Juiciest Bits From Vanity Fair’s Tom Cruise Exposé
Confidentiality agreements. Videotaped confessions. Ditch-digging as punishment. Imperfect teeth. Vanity Fair writer Maureen Orth delves into what she describes as the Church of Scientology’s quest to find Tom Cruise a perfect wife.
It’s not easy to get information about the Church of Scientology. The community is both tight-lipped and litigious, a combination that makes it difficult to find people willing to talk about it. But Vanity Fair’s Maureen Orth tracked down several former members who claim the church went on a search to find the ideal love interest for Tom Cruise. Before Katie Holmes, a woman named Nazanin Boniadi was being groomed to be the next Mrs. Tom Cruise. (Church officials denied most—if not all—of the details in the story. In a statement, Cruise’s lawyer called it “a rehash of tired old lies.”)
From the auditioning process to the confidentiality agreements, a few highlights from the full article:
The piece opens with a quote from Cruise, who in 2004 asked Scientology officials, “Can you believe my sister can’t even get me a girlfriend?” Cruise had recently divorced actress Nicole Kidman, and the church’s leader, David Miscavige, was concerned that any new love interest might steer the actor away from Scientology, according to Orth. Miscavige was reportedly unhappy with Kidman’s lack of adherence to the teachings of the church and wanted to find Cruise a mate who would fully embrace Scientology—especially since Cruise was becoming more involved in the church and promising to donate more money to its coffers.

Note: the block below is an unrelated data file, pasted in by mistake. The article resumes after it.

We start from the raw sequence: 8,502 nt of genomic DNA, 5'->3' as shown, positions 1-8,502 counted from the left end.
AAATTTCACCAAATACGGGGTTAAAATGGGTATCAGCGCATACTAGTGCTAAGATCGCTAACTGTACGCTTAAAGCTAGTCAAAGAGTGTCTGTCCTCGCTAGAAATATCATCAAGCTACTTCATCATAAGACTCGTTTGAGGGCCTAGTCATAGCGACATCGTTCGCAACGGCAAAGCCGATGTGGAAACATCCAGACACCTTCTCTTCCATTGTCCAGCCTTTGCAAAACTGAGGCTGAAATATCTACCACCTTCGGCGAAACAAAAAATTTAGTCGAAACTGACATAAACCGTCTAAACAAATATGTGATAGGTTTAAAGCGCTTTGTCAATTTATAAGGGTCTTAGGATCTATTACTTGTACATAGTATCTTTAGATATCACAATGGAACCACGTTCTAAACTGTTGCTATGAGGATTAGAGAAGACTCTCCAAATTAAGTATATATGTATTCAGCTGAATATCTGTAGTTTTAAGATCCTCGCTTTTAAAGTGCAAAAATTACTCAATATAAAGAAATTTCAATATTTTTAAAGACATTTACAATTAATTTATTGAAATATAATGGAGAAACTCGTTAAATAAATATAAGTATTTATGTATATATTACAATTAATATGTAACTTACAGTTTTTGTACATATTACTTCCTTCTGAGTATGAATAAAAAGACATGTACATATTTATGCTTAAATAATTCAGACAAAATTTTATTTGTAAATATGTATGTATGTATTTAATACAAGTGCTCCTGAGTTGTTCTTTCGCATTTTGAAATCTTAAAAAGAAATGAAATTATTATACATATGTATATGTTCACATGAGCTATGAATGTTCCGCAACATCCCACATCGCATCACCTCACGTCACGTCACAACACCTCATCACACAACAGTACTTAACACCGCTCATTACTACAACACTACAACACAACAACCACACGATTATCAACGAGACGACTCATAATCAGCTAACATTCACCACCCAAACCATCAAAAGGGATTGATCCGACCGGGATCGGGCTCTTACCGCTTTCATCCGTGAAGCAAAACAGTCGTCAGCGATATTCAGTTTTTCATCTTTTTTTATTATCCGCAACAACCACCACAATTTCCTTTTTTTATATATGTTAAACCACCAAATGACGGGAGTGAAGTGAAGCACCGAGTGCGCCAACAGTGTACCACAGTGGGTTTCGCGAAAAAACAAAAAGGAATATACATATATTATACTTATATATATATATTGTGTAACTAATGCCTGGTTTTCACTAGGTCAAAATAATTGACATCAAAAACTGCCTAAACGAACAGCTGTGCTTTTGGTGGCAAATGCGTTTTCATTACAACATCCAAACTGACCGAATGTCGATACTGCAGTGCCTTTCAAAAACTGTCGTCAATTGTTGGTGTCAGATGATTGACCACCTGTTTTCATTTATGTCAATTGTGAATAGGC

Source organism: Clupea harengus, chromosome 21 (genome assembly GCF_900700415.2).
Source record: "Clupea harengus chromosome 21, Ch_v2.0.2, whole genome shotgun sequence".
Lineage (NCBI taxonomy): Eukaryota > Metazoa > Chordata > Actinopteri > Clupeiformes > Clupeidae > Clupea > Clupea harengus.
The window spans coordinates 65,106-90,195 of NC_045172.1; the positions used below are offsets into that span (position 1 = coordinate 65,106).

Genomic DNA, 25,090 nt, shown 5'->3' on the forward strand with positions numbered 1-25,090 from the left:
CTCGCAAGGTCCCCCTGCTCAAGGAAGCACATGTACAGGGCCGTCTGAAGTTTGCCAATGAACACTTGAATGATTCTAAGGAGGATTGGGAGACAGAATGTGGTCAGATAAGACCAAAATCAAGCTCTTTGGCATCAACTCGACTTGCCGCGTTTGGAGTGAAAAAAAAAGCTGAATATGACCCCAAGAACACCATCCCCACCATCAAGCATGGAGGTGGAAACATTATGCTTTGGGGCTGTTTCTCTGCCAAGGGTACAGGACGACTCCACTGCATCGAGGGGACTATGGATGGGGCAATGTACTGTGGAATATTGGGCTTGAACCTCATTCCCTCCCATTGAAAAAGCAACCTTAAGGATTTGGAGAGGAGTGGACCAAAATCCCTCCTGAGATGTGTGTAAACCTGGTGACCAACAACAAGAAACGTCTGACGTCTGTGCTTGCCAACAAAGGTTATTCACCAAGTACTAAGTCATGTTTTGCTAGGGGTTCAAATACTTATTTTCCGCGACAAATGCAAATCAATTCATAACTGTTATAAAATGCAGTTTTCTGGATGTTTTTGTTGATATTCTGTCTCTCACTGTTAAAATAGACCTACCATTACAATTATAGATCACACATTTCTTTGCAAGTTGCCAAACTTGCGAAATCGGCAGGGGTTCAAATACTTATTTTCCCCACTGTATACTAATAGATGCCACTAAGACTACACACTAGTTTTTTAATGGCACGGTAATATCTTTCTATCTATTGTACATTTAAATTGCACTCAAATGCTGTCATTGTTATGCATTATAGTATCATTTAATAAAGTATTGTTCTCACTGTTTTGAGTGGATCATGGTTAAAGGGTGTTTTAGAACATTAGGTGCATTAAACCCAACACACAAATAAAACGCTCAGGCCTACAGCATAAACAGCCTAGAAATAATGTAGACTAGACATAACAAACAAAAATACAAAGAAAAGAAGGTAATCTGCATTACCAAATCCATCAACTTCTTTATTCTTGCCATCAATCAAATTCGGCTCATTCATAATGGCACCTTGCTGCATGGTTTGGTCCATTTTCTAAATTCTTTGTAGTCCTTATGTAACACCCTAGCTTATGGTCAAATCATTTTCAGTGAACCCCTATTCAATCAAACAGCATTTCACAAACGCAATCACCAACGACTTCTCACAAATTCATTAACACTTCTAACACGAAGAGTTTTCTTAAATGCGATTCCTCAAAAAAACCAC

Miscavige’s wife, Shelly, was tapped to lead a top-secret process designed to evaluate potential girlfriends, Orth reports. The plan was simple: actresses already affiliated with the church were asked to audition for a training video, asked about their feelings toward Cruise, and then analyzed by the higher-ups for suitability. Dozens of women were interviewed, but it took a while before they found the right candidate.
The New Girlfriend
Church leaders finally settled on Nazanin Boniadi, who Orth describes as a “gorgeous, petite, Iranian-born woman in her mid-20s who had been raised in London and whose mother was also a Scientologist.” A violinist, Boniadi had graduated from the University of California at Irvine with a degree in biological sciences and was planning to go to medical school. According to Orth, she was sent to Hollywood to meet with high-ranking church officials who “told her she had been selected for a very hush-hush mission that would entail meeting dignitaries around the world.” She then launched into a monthlong training program that included daily auditing—Scientology’s rough equivalent of confession—and being asked about her sex life. Boniadi was told to remove her braces, even though her teeth wouldn’t be fixed for another six months, and to ditch her red highlights. She was also ordered to write a 20-page, single-spaced paper about her ideal husband, family, and work situation.